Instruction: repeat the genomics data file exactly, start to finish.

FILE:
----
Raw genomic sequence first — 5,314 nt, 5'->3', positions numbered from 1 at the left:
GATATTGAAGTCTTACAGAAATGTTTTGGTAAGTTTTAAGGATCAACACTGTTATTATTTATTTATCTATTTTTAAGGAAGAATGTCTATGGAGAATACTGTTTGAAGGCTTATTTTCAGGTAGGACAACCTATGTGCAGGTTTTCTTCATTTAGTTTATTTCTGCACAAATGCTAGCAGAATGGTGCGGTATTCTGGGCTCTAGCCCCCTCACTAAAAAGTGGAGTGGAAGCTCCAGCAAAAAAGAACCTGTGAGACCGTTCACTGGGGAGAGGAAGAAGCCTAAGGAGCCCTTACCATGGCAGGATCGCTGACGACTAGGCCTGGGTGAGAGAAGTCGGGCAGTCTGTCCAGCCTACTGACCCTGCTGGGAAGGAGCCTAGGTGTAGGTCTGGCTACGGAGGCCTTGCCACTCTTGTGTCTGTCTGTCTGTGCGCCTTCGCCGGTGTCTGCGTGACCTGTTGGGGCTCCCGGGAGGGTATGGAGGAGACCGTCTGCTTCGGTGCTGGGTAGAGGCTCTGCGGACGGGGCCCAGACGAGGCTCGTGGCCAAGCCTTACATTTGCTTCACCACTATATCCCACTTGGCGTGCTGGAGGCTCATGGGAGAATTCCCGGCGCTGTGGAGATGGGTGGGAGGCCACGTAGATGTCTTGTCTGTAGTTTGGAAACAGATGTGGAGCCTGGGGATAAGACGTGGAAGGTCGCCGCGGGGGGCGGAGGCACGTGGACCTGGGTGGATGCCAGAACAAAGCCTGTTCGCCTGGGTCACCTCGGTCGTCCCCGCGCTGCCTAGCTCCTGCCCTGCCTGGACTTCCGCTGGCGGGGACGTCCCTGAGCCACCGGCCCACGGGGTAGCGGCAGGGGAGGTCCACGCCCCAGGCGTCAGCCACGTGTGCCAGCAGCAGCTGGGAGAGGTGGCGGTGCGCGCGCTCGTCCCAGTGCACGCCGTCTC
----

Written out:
Raw genomic sequence first — 5,314 nt, 5'->3', positions numbered from 1 at the left:
GATATTGAAGTCTTACAGAAATGTTTTGGTAAGTTTTAAGGATCAACACTGTTATTATTTATTTATCTATTTTTAAGGAAGAATGTCTATGGAGAATACTGTTTGAAGGCTTATTTTCAGGTAGGACAACCTATGTGCAGGTTTTCTTCATTTAGTTTATTTCTGCACAAATGCTAGCAGAATGGTGCGGTATTCTGGGCTCTAGCCCCCTCACTAAAAAGTGGAGTGGAAGCTCCAGCAAAAAAGAACCTGTGAGACCGTTCACTGGGGAGAGGAAGAAGCCTAAGGAGCCCTTACCATGGCAGGATCGCTGACGACTAGGCCTGGGTGAGAGAAGTCGGGCAGTCTGTCCAGCCTACTGACCCTGCTGGGAAGGAGCCTAGGTGTAGGTCTGGCTACGGAGGCCTTGCCACTCTTGTGTCTGTCTGTCTGTGCGCCTTCGCCGGTGTCTGCGTGACCTGTTGGGGCTCCCGGGAGGGTATGGAGGAGACCGTCTGCTTCGGTGCTGGGTAGAGGCTCTGCGGACGGGGCCCAGACGAGGCTCGTGGCCAAGCCTTACATTTGCTTCACCACTATATCCCACTTGGCGTGCTGGAGGCTCATGGGAGAATTCCCGGCGCTGTGGAGATGGGTGGGAGGCCACGTAGATGTCTTGTCTGTAGTTTGGAAACAGATGTGGAGCCTGGGGATAAGACGTGGAAGGTCGCCGCGGGGGGCGGAGGCACGTGGACCTGGGTGGATGCCAGAACAAAGCCTGTTCGCCTGGGTCACCTCGGTCGTCCCCGCGCTGCCTAGCTCCTGCCCTGCCTGGACTTCCGCTGGCGGGGACGTCCCTGAGCCACCGGCCCACGGGGTAGCGGCAGGGGAGGTCCACGCCCCAGGCGTCAGCCACGTGTGCCAGCAGCAGCTGGGAGAGGTGGCGGTGCGCGCGCTCGTCCCAGTGCACGCCGTCTC